Not that realizing that made me feel any better. But even if I’d done super-well in this status game, just the act of comparison might have been deflating. Contrary to some studies — and consistent with others (naturally) — research on Facebook and depression published in 2014 indicated “engaging in frequent social comparison of any kind may be deleterious to one’s mental well-being.”
The ‘happy’ studies
There are studies showing Facebook can enhance a sense of social connection. A 2007 study, for example, found that college students who were heavy Facebook users reported higher levels of “social capital,” consisting of resources like emotional support and job opportunities that can arise from membership in a social network.
A 2012 study found that posting status updates decreased loneliness, even when those updates elicited no response. And a 2010 study recorded moment-by-moment physiological responses when using Facebook. The equipment logged indicators of pleasant emotion when users actively sought out information or directly communicated with their Facebook friends, but fewer such positive feelings when passively browsing.
Kraut and his team found the same sort of thing in a study published this week in the Journal of Computer-Mediated Communication. Receiving “likes” on something you post may offer a small boost in mood, but getting a positive comment on the post from someone important to you is likely to be much more satisfying, the researchers found.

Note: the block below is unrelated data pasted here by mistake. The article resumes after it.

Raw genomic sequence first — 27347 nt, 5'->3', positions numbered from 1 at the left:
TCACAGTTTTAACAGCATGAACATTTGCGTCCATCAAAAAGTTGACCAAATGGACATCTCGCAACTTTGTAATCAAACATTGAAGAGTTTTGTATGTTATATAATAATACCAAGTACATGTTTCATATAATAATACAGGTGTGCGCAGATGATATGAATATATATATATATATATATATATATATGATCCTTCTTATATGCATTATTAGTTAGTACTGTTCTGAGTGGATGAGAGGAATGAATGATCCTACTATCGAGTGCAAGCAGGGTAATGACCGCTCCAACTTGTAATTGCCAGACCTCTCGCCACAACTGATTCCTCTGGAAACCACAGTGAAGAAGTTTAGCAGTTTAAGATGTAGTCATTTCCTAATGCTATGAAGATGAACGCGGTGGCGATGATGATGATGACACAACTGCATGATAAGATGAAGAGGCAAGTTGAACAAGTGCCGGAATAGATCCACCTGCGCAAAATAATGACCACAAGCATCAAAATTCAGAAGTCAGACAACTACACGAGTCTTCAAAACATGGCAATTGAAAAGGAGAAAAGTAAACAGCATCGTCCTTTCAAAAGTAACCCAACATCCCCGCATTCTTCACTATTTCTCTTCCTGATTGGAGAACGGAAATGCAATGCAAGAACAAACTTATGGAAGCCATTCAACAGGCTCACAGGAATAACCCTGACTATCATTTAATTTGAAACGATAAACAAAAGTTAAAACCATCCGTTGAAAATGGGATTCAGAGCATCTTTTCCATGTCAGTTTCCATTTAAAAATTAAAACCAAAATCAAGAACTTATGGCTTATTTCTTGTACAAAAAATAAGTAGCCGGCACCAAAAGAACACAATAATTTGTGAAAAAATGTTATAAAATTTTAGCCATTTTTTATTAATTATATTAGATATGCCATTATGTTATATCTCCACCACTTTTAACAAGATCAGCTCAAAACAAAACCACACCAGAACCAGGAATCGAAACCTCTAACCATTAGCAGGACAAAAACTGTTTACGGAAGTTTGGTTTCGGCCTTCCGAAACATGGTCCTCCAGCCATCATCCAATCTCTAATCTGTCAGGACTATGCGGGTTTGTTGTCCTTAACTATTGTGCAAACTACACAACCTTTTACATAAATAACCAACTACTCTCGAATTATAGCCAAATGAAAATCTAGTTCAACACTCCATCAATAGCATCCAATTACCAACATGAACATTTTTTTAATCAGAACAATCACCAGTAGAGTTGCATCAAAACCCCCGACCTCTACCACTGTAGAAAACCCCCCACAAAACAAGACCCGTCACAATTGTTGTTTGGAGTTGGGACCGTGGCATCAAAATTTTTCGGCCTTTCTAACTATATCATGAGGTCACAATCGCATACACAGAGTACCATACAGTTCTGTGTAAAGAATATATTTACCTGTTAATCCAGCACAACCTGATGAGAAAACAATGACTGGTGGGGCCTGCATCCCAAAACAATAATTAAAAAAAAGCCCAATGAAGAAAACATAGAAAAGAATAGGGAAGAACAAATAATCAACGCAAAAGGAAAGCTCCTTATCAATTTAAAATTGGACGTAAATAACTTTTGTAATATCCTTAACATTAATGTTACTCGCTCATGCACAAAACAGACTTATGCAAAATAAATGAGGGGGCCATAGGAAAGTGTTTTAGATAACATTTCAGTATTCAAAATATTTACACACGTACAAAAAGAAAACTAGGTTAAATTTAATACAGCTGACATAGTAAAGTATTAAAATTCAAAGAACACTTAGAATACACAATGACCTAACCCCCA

It’s up to you
Kraut, whose studies of the emotional effects of using the Internet go back to its early days, told me research generally shows that whether your Facebook experience will be good or bad depends on how you use it.
“In particular, having longer, more substantive communication with people you feel closer to seems to be associated with increases in psychological well-being,” he said. “You don’t get the same effects if the communication is with people who are weaker ties. What seems to be crucial is that these are effortful, targeted communications.”
Kraut’s advice: “Don’t treat it as simple entertainment and consume everything that is put in front of you,” he said. “Use it more proactively to communicate with people that you care about.”
That sounds about right. Personally, I’ve made my peace with the site. It’s true I sometimes find myself scanning that unceasing river of flattering photos, adorable babies and pronouncements of good fortune with a hollow sense of diminishment. Facebook offers a plethora of choices as to how I want to spend my time, and I don’t always make the right one.
But in that, Facebook is a lot like life.
BY JON BROOKS